Buffeted by a series of air bags that inflated just before landing, Pathfinder crash-landed onto Mars and bounced to a stop. Early data indicated the craft bounced at least three times, with the first bounce throwing the craft about 15 meters (50 feet) up into the Martian atmosphere.

If the four-sided probe had landed on the wrong side, Pathfinder had the capability to right itself. But in a sign of just how well the landing went, it actually came to a stop right side up, tilted only about two degrees from a perfectly level landing.

That nearly ideal landing was what put the spacecraft's antenna in correct position to maintain virtually continuous communication with Earth, according to Rob Manning, flight systems chief engineer.

"The little engine that could, did," he said. "We couldn't be happier."

After hurtling through millions of miles of space since its December launch, Pathfinder arrived on Mars less than a second from its projected landing time. It landed about 50 kilometers (31 miles) from the center of the elliptical zone on the surface where the NASA team had been aiming.

The first streams of data showed that the atmosphere of Mars was somewhat thinner than expected. The temperature of -63 degrees Fahrenheit (-53 degrees Celsius) was also about 20 degrees warmer than the temperature recorded during earlier Mars probes.

Vice president offers country's congratulations

NASA officials in Pasadena received a congratulatory phone call from Vice President Al Gore shortly after the data began to flow back to Earth.

"The whole country is just very proud of what you all are doing and have done today," Gore said. "What a great way to celebrate America's birthday and celebrate our country's know-how and ingenuity as we press forward to new heights and new frontiers."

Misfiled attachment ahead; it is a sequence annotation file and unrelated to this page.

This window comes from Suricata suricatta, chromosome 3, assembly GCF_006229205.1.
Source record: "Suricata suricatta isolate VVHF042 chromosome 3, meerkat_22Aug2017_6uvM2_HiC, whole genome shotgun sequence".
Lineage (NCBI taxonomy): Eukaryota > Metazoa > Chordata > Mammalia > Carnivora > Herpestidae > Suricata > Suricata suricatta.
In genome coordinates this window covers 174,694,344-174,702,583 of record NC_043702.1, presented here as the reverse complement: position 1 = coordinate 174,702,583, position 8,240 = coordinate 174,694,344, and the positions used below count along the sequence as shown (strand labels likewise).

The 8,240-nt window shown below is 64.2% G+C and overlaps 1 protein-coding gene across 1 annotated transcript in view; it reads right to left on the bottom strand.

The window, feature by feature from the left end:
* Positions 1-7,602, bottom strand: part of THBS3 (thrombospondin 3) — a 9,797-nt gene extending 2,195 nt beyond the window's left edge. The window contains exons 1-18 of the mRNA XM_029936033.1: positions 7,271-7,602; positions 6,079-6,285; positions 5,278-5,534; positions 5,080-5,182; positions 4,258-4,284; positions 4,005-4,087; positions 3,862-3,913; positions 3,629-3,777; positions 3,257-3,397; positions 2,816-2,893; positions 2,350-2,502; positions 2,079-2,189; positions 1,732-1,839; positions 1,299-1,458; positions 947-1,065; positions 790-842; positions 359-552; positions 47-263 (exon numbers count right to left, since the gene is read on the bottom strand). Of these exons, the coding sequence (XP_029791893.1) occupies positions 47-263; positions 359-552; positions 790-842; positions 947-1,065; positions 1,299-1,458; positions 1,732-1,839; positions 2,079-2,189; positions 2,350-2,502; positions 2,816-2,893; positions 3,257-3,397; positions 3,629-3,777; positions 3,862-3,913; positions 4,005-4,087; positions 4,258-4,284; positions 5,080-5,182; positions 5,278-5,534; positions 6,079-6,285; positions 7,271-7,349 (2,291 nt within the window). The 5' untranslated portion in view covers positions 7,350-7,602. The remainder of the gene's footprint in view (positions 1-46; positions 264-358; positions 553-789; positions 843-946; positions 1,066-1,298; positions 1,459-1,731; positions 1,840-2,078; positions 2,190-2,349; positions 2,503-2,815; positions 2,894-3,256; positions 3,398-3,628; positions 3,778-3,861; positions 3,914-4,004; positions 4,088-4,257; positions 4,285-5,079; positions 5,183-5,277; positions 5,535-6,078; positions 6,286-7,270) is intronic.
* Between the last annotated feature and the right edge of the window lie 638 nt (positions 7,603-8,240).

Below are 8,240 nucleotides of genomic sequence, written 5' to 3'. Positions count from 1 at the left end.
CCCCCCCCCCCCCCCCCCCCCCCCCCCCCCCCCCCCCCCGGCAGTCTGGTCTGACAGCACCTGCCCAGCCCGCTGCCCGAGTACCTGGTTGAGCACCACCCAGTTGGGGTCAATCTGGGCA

Friday is the patriotic Independence Day holiday in the United States, the 221st anniversary of the country's founding.

Data-gathering aimed at future trips

The primary focus of the Pathfinder mission is to gather data about what kinds of technology will be needed in designing future Mars probes, which scientists hope may lead to a manned mission by 2012.

Sojourner will analyze the Martian surface to determine the chemical composition of its features. Other experiments will explore the feasibility of using solar energy to turn Mars' atmosphere into rocket fuel, a process that may prove necessary if spacecraft are ever to fly from Mars back to Earth.

Both the main landing craft and Sojourner have cameras on board to beam back detailed images of the planet's features.

The mission is designed to last a month before the solar-powered Pathfinder reaches the end of its life. But scientists hope the landing craft and rover will outperform their scheduled life span.

Pathfinder is not designed to answer the provocative question of whether life once existed on Mars, because it will not be returning to Earth with the soil or rock samples that would be needed for a definitive answer.

But the data collected on this mission could provide new clues to the answer, as well as giving scientists the information they need for future missions that could offer definite proof of Martian life.